Community raises opposition to small airport's expansion

MIDDLEFIELD, Ohio (AP) - A proposal to expand Geauga County
Airport in northeast Ohio has drawn opposition from an Amish enclave.
"Look at the lives they want to disrupt, and for what?" said Levi Miller, an Amish farmer. "There's not much activity at that airport, and I find it hard to believe there ever will be.
"They can paint any picture they want about the possibilities, but I can see with my own eyes, and I don't see the need."
Miller said he grows vegetables and fruit on a field that soon could be paved over.
Miller's field, business and home are in the path of a proposed 1,080-foot extension of the airport runway, which is too short for most aircraft to use.
The Geauga Airport Authority is requesting federal grants so the $2 million project can be completed within the next decade.
A longer runway could invigorate the airport, turning it into an economic engine for eastern Geauga County, said pilot and airport authority member Pierre Hodgins.
He said an extension would make the airport safer and open it to larger planes.
The runway can safely accommodate a six-passenger, twin-engine plane, said pilot Chris Hopkins, who also is an airport authority member.
Middlefield Councilman Chuck White, a former pilot, said the community is comfortable with the airport as it exists. He said most residents in the village of 2,200 people don't want the airport to turn into a nuisance, particularly involving noise.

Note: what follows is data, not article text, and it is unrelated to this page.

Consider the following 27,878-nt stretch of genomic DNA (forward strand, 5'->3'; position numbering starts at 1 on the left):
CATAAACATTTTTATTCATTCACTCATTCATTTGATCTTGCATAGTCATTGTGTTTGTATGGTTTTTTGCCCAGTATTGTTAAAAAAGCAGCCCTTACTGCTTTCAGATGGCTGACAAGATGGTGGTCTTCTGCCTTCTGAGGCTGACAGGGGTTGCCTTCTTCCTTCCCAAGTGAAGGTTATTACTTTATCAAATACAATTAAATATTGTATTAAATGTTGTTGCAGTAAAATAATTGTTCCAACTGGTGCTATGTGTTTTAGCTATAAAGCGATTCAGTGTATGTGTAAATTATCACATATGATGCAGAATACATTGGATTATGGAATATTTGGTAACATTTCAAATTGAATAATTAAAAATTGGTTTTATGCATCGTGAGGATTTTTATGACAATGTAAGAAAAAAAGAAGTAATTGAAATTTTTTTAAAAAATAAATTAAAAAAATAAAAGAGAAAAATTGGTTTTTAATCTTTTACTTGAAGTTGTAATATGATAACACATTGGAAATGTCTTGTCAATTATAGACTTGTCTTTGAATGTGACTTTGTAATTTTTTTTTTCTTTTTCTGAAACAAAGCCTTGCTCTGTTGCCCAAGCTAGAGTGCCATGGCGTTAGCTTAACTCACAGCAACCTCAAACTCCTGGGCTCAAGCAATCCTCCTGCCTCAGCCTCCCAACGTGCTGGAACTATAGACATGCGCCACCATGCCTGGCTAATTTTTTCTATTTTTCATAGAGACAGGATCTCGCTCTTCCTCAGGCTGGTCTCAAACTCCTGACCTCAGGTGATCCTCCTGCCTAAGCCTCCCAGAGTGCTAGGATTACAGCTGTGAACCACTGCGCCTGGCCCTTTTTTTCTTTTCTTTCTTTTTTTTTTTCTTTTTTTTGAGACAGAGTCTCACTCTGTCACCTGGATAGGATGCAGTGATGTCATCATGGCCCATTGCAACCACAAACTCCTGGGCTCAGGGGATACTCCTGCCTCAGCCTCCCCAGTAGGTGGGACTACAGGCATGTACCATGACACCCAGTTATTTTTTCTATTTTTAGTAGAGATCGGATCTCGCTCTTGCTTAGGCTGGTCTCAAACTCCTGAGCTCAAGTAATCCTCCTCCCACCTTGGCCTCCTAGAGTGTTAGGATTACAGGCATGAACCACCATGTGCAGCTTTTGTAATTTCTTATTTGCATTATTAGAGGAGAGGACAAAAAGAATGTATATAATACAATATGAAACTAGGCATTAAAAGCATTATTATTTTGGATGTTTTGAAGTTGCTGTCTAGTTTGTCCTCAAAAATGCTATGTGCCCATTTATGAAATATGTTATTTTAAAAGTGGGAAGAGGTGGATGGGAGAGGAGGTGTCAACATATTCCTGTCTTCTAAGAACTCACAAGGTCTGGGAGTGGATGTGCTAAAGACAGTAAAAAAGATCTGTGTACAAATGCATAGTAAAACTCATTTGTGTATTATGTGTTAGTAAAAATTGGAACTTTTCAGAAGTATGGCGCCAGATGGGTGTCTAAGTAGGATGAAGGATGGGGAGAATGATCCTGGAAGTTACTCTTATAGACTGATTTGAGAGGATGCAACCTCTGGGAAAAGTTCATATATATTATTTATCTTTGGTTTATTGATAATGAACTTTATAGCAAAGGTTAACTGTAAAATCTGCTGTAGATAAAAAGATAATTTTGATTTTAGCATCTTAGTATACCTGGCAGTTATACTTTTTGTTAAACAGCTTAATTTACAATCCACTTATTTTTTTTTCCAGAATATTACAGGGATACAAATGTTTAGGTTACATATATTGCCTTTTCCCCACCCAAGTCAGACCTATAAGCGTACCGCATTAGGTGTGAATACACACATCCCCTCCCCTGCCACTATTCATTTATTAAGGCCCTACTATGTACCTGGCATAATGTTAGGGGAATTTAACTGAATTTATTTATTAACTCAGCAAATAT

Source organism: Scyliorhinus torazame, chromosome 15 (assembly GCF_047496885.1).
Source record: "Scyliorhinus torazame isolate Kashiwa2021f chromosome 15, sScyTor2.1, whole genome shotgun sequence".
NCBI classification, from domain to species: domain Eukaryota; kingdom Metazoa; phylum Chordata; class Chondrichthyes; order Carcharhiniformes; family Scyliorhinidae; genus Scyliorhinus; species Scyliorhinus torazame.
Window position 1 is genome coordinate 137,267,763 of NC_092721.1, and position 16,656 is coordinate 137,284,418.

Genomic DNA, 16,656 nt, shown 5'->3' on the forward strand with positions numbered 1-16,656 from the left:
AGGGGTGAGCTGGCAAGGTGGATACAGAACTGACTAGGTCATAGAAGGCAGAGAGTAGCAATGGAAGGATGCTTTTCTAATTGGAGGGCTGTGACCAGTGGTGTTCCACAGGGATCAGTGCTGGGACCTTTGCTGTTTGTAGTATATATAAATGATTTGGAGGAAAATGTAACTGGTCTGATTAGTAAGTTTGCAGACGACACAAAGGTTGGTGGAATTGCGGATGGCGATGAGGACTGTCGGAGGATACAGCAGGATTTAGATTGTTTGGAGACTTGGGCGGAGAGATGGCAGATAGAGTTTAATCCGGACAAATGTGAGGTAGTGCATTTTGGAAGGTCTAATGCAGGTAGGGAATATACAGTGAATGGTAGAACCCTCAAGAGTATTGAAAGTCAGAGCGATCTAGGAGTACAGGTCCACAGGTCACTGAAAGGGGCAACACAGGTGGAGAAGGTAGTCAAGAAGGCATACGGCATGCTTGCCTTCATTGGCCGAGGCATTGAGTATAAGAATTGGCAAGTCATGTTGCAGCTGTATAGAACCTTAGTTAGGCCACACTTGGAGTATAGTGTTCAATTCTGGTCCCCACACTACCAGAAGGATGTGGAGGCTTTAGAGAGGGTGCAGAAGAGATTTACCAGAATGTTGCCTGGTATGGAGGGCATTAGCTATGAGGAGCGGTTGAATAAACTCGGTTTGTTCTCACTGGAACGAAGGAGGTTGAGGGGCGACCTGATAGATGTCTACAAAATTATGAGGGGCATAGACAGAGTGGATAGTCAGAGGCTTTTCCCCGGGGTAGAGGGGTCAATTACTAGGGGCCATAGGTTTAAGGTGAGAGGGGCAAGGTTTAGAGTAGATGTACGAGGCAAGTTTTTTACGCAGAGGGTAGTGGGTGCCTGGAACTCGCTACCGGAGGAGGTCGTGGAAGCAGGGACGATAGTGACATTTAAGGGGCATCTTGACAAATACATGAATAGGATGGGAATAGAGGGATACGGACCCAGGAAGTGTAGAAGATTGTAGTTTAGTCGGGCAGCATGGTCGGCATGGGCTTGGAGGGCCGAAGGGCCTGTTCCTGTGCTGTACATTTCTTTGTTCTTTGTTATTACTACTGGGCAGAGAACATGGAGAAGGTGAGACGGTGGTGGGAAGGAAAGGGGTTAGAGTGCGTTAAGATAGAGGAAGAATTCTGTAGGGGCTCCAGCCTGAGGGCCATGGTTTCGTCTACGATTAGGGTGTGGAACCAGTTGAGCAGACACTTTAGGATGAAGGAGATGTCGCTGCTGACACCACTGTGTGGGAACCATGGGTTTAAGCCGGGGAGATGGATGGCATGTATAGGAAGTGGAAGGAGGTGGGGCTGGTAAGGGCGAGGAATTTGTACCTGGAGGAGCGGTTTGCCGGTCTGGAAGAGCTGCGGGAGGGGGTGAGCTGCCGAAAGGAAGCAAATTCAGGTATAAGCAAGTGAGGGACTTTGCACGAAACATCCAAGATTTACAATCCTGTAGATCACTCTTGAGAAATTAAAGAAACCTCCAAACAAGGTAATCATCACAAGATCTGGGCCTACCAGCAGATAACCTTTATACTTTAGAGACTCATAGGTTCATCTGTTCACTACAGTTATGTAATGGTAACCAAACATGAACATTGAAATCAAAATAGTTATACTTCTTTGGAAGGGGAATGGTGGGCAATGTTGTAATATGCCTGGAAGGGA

The most vocal opposition, led by Miller, comes from residents of Middlefield Township who live along State Route 528 near the airport. They say they have the most to lose if the runway is extended from roughly 3,400 feet to 4,500 feet.
Miller, 66, and his son-in-law, Owen Miller, 43, would be forced to sell and leave their side-by-side homes. Ten of their neighbors on the same side of the two-lane highway would be given the option of selling and relocating, airport officials said.
The airport is used mostly for recreational aviation, although several companies, including KraftMaid Cabinetry, the county's largest employer, occasionally fly people in and out.
(Copyright 2003 by The Associated Press. All Rights Reserved.)